Project teams must find or develop the digital technology best suited for a project’s needs. When scanning text from another language—as with the Russian-language serials index Letopis’ zhurnal’nikh statei, for example—the challenges are especially great. For that project, the pages of the publication are scanned by an outside vendor and delivered as image files to the DLP, where the image files are processed with optical character recognition software, converting them to text files. Then the text is proofread by fluent speakers of Russian to ensure scanning accuracy. Next, the file is coded to allow users to search the article citations by keyword. When all this is done, the document can be put up on the World Wide Web. The goal of this intensive project is to make twenty years of the index accessible on the Web within three years’ time.

Another constraint on digital collections is copyright. For text, only works in the public domain or whose copyright holders grant permission for public dissemination can be digitized and distributed freely. Nowadays, some new texts come in traditional printed versions and digitized versions. A library purchase of the digitized form bypasses the cost of digitization for a digital project, but public dissemination may still be constrained. Often, due to licensing restrictions, the digitized materials can be circulated within the library’s local network, but not mounted on the World Wide Web.

Music presents particular copyright problems. VARIATIONS, IU’s showcase networked digital audio project, can be accessed only from computers in the William and Gayle Cook Music Library. It is not available on the Web or in dorm rooms precisely to avoid the copyright issues that the Napster case and MP3 (a popular compressed format) have brought to the forefront—the unauthorized copying of high-quality sound files. In the case of the Carmichael collection, the family heirs to Hoagy’s copyrights have allowed the recordings to be streamed for electronic transmission, and the DLP is relying on streaming technology to discourage theft.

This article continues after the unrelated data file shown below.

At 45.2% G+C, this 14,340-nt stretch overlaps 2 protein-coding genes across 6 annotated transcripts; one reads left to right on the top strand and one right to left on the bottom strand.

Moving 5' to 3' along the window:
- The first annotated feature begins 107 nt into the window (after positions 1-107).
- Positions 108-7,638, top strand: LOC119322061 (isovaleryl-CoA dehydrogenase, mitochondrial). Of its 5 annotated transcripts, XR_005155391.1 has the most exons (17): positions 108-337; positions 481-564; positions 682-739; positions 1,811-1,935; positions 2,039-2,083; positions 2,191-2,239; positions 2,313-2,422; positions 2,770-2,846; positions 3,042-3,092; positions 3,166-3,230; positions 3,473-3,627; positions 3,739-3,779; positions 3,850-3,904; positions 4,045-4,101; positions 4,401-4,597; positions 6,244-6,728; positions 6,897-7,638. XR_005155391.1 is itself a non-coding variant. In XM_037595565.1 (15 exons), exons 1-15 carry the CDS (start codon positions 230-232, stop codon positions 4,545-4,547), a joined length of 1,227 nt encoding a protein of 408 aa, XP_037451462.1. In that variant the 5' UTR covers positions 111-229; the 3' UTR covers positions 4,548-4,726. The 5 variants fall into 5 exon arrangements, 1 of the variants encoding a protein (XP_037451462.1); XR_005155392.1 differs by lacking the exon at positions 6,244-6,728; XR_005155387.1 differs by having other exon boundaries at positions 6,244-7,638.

“Streaming allows visitors to listen to the sound recordings without copying the file,” Brancolini explains.

Inaugurated in the late fall of 1997, the DLP is clearly on track in its stated goal of integrating a variety of technologies and digital media into the university’s learning environment. Given the range of new technologies that accompany the program, project librarians and other specialists end up learning, then teaching, cutting-edge technologies. This side benefit promotes another aim of the program—to maintain the university’s position among premier digital library initiators. As a member of the national Digital Library Federation, IU strives to make its own digital projects compatible with national and international digital programs.

“By sharing institutional knowledge and resources, we hope to contribute to international research on issues of digital technology,” Brancolini says.

If digital libraries offer so many advantages in convenience and access, will the university someday be entirely digitized? Might the library go entirely online and cease to exist as a physical collection of books and other holdings? Not likely.

In fact, Brancolini points out, currently only a tiny portion of library holdings is digitized. “There’s just not enough money available to digitize every holding—even if copyright issues were to disappear,” she says. Brancolini pauses for a moment, thinking about the path of future technology. Then she offers her vision of the future.

“Digital offerings enhance the library,” she says. “But libraries perform other functions, like offering access to collection experts and providing a social learning environment. Libraries won’t become obsolete—they’ll continue to house and offer their physical holdings, with digital collections as an alternate form of access."

For more information:

Digital Library Program

Digital Library Federation

Kristine Brancolini Home Page